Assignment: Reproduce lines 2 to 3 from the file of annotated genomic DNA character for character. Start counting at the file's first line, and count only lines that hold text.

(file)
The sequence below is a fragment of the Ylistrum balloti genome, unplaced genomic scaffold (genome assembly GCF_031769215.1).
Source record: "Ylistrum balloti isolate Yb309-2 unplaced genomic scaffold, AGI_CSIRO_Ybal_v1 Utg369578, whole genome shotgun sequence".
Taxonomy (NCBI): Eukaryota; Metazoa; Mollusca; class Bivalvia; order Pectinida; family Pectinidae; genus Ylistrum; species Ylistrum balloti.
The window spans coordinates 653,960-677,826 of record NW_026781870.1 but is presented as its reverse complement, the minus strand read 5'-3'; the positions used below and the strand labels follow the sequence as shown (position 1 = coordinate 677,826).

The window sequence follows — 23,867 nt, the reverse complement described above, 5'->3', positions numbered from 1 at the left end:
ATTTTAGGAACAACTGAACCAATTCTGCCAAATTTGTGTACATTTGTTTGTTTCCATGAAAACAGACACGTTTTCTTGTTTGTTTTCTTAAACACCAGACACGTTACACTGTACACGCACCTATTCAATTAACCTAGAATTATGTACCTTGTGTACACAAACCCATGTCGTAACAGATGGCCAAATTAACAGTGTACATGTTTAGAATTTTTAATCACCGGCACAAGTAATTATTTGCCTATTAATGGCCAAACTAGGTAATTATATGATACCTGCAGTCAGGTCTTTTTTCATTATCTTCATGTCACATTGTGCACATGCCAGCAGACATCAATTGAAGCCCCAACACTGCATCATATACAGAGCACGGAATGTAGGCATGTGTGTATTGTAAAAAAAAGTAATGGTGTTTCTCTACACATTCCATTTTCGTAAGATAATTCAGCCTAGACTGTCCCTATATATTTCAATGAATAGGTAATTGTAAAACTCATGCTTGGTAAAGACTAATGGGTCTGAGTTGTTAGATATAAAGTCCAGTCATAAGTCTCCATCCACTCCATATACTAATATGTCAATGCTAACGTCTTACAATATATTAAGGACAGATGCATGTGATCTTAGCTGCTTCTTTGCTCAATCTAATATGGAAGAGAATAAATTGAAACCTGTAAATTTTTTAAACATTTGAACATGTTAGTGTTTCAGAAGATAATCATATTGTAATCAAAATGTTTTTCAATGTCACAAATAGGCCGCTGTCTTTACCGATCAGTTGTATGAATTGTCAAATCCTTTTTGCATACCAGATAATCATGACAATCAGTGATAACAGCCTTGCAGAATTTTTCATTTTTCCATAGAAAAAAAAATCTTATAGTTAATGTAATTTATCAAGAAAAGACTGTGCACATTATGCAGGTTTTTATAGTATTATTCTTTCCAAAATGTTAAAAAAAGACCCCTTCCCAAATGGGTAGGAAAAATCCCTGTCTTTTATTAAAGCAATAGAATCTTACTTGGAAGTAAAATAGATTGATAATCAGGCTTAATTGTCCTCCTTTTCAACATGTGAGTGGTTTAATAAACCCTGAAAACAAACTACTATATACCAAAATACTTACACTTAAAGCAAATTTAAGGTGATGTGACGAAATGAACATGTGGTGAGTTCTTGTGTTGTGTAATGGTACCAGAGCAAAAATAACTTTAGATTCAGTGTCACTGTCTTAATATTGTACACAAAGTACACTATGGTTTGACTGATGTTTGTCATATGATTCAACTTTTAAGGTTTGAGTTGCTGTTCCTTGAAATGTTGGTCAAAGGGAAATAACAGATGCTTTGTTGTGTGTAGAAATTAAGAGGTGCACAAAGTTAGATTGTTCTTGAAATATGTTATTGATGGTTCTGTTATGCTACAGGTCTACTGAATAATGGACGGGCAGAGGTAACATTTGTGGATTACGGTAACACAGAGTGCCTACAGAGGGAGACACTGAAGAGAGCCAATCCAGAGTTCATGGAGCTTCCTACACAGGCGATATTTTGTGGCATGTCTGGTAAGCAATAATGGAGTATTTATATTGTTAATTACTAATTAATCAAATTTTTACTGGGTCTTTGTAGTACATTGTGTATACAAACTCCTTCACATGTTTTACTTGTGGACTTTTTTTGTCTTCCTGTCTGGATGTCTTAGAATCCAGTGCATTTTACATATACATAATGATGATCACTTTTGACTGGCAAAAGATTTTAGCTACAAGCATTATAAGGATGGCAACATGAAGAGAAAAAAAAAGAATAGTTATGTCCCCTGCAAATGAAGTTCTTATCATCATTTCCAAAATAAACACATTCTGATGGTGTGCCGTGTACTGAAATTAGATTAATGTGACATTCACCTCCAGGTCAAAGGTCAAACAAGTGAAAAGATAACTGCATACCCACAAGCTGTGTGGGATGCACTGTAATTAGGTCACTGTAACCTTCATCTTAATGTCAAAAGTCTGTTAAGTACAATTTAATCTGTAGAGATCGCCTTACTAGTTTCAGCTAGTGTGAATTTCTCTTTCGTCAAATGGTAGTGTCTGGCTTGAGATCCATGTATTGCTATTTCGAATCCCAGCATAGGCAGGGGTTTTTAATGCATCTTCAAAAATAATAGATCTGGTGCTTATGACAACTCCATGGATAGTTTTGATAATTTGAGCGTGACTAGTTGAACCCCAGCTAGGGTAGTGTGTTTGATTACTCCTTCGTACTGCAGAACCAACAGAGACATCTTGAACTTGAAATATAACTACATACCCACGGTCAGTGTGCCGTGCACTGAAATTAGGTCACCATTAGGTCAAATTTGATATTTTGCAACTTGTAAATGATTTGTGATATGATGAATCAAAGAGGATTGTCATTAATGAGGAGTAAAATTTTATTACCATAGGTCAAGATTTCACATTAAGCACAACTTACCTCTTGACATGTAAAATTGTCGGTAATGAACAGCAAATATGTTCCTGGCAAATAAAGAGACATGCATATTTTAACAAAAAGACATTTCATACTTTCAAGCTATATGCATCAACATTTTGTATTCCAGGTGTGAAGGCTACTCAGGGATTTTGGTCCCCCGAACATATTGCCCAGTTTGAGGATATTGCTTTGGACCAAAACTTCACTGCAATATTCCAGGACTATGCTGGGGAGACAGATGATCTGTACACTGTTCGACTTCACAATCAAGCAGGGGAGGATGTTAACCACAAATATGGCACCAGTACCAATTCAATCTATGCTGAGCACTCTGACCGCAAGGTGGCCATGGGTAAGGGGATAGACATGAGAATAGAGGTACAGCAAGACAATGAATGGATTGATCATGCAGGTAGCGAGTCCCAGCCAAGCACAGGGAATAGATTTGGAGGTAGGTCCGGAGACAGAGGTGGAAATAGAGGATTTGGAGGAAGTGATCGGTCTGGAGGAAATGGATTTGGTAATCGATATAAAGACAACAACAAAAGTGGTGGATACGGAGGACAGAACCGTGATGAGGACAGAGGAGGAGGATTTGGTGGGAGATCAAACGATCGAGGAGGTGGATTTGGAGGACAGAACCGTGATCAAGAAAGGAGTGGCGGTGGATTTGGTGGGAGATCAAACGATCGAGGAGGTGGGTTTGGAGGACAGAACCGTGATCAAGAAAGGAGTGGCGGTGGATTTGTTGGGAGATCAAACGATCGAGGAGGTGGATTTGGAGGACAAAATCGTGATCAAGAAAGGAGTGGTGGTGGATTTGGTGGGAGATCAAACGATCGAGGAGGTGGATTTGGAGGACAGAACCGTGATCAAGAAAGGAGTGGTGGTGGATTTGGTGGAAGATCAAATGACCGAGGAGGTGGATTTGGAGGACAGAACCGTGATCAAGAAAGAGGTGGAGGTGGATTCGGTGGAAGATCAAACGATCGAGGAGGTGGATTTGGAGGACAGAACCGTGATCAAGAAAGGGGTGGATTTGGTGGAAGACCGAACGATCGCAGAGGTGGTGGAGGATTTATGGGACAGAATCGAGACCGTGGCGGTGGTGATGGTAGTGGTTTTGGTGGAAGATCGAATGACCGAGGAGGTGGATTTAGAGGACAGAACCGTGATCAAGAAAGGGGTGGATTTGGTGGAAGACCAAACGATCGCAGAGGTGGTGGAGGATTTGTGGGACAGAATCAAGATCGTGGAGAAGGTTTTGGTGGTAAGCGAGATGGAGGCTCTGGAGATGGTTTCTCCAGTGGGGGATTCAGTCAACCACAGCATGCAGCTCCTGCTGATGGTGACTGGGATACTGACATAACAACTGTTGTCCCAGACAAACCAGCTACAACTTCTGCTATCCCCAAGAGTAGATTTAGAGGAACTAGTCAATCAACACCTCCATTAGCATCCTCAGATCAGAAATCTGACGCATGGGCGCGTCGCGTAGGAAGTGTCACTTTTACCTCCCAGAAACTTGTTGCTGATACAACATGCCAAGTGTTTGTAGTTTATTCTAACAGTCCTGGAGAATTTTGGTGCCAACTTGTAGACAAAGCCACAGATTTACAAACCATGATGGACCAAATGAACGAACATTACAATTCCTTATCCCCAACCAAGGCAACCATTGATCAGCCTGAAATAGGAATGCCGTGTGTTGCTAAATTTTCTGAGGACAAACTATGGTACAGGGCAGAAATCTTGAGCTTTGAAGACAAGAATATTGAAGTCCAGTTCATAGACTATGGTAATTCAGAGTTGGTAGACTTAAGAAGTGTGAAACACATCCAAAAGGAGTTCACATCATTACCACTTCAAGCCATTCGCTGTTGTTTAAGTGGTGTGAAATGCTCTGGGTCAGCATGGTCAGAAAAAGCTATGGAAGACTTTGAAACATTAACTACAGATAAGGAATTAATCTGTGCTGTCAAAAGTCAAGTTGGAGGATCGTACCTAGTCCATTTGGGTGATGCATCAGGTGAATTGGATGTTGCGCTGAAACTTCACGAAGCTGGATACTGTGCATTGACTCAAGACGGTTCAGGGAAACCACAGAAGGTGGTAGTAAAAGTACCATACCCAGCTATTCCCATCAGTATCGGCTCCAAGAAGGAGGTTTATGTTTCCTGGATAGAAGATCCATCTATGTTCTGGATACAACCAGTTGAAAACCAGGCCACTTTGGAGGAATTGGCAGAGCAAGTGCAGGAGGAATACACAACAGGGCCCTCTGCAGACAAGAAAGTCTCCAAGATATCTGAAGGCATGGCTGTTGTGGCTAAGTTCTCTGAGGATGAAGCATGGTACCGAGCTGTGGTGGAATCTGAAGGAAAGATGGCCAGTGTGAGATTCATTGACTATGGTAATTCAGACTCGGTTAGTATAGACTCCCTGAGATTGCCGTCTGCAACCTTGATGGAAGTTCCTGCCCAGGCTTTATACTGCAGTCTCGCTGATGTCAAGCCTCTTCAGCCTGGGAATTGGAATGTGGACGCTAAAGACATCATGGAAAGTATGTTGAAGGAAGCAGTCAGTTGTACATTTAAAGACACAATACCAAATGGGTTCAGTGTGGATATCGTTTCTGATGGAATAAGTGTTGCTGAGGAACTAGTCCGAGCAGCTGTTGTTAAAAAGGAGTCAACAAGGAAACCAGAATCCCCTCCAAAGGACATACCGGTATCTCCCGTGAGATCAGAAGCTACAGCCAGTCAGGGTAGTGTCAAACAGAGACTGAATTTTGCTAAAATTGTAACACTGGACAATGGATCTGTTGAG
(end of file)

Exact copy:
Source record: "Ylistrum balloti isolate Yb309-2 unplaced genomic scaffold, AGI_CSIRO_Ybal_v1 Utg369578, whole genome shotgun sequence".
Taxonomy (NCBI): Eukaryota; Metazoa; Mollusca; class Bivalvia; order Pectinida; family Pectinidae; genus Ylistrum; species Ylistrum balloti.